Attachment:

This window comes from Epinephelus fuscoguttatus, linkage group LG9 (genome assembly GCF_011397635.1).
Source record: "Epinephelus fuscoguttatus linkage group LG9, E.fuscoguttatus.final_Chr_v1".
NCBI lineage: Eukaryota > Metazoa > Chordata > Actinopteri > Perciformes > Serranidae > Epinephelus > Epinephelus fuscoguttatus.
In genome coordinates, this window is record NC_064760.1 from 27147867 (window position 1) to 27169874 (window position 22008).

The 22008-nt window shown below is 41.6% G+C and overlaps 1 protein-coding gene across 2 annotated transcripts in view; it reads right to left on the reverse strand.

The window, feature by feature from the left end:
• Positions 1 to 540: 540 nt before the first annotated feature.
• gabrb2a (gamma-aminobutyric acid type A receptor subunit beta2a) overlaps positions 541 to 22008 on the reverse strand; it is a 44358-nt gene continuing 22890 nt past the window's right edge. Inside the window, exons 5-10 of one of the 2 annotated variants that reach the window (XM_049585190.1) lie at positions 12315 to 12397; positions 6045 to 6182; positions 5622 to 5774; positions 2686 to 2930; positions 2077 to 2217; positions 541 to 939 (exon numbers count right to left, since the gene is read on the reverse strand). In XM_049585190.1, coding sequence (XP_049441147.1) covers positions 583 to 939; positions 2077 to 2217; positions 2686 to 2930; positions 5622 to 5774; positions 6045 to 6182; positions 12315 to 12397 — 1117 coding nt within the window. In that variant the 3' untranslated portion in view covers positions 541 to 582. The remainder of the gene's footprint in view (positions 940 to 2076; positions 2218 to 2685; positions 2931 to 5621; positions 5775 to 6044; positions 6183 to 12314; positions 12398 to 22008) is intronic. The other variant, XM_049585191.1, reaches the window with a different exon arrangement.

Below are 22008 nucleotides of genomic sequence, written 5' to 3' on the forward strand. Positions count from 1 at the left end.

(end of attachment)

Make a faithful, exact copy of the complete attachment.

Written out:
This window comes from Epinephelus fuscoguttatus, linkage group LG9 (genome assembly GCF_011397635.1).
Source record: "Epinephelus fuscoguttatus linkage group LG9, E.fuscoguttatus.final_Chr_v1".
NCBI lineage: Eukaryota > Metazoa > Chordata > Actinopteri > Perciformes > Serranidae > Epinephelus > Epinephelus fuscoguttatus.
In genome coordinates, this window is record NC_064760.1 from 27147867 (window position 1) to 27169874 (window position 22008).

The 22008-nt window shown below is 41.6% G+C and overlaps 1 protein-coding gene across 2 annotated transcripts in view; it reads right to left on the reverse strand.

The window, feature by feature from the left end:
• Positions 1 to 540: 540 nt before the first annotated feature.
• gabrb2a (gamma-aminobutyric acid type A receptor subunit beta2a) overlaps positions 541 to 22008 on the reverse strand; it is a 44358-nt gene continuing 22890 nt past the window's right edge. Inside the window, exons 5-10 of one of the 2 annotated variants that reach the window (XM_049585190.1) lie at positions 12315 to 12397; positions 6045 to 6182; positions 5622 to 5774; positions 2686 to 2930; positions 2077 to 2217; positions 541 to 939 (exon numbers count right to left, since the gene is read on the reverse strand). In XM_049585190.1, coding sequence (XP_049441147.1) covers positions 583 to 939; positions 2077 to 2217; positions 2686 to 2930; positions 5622 to 5774; positions 6045 to 6182; positions 12315 to 12397 — 1117 coding nt within the window. In that variant the 3' untranslated portion in view covers positions 541 to 582. The remainder of the gene's footprint in view (positions 940 to 2076; positions 2218 to 2685; positions 2931 to 5621; positions 5775 to 6044; positions 6183 to 12314; positions 12398 to 22008) is intronic. The other variant, XM_049585191.1, reaches the window with a different exon arrangement.

Below are 22008 nucleotides of genomic sequence, written 5' to 3' on the forward strand. Positions count from 1 at the left end.